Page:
Barbecue culture in the Lone Star state has never been hotter— literally. After Texas Monthly recently released its annual list of the state's best barbecue joints, smoked meat enthusiasts have been road tripping the state's barbecue belt to queue up for 'cue despite record temperatures. These days though, it's not unusual for committed carnivores to find much more going on than just BBQ's holy trinity of brisket, sausage and ribs. The scene has transformed in Texas in recent years as pitmasters from San Antonio to Houston are experimenting in all sorts of ways with fire and smoke.
The Granary 'Cue & Brew, which opened in San Antonio's historic Pearl Brewery district in 2012, was one of the first spots to add a heavy dash of culinary license to their wood- and fire-fueled craft. Though the lunchtime market menu focuses on two- or three-meat plates with fairly classic sides, daily specials like pastrami ribs and smoked pork belly keep patrons on their toes. Once the midday masses clear out of the rustic wood-paneled dining room, the kitchen starts prepping for dinner dishes like smoked duck with mole negro, beef clod with coffee quinoa crunch and grilled quail vindaloo with pickled lime yogurt and puffed red rice.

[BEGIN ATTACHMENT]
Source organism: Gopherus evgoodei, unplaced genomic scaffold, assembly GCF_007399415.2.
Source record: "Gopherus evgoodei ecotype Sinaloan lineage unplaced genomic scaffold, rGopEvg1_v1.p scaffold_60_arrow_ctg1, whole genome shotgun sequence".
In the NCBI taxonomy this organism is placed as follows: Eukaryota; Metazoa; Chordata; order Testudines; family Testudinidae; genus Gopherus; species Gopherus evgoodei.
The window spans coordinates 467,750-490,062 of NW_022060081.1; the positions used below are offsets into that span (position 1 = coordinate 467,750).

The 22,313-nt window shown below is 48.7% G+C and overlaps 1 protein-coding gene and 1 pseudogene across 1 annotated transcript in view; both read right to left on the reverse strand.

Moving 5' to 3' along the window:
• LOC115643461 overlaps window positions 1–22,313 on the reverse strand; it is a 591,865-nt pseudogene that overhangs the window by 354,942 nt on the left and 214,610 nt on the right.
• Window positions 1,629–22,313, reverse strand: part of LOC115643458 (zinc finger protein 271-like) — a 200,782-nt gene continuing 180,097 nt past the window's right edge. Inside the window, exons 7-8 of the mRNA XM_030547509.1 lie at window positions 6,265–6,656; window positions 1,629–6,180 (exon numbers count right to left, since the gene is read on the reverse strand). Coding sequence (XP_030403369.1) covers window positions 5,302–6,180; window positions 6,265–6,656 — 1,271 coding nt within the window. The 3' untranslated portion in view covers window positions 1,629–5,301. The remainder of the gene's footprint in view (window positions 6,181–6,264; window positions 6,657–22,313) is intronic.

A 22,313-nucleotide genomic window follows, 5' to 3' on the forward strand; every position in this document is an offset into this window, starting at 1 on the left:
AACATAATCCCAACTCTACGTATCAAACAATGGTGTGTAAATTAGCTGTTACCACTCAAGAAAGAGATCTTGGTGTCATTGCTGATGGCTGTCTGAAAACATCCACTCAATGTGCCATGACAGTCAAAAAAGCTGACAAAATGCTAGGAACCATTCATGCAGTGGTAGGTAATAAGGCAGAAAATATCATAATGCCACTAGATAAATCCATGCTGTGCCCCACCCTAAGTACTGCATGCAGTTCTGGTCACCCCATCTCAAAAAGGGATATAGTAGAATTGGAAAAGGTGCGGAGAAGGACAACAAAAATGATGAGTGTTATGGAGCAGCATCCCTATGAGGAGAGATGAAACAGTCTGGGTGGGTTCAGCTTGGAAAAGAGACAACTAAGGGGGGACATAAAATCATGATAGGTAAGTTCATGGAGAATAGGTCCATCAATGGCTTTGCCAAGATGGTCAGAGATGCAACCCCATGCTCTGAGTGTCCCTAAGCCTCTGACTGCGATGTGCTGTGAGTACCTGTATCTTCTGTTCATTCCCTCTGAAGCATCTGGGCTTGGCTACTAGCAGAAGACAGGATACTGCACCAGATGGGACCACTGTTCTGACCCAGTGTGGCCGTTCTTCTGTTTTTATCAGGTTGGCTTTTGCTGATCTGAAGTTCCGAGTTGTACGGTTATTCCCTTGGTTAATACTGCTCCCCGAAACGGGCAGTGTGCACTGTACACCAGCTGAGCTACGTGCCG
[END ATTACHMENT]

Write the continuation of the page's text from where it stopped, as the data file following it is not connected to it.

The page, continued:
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"Having not come up in barbecue restaurants, I had an intense curiosity to explore the idea of barbecue using non-traditional ingredients and modern techniques," says Tim Rattray, who owns The Granary with his brother Alex. "We got some push back from purists, but overall the response was very good and supportive as we explored smoke and fire."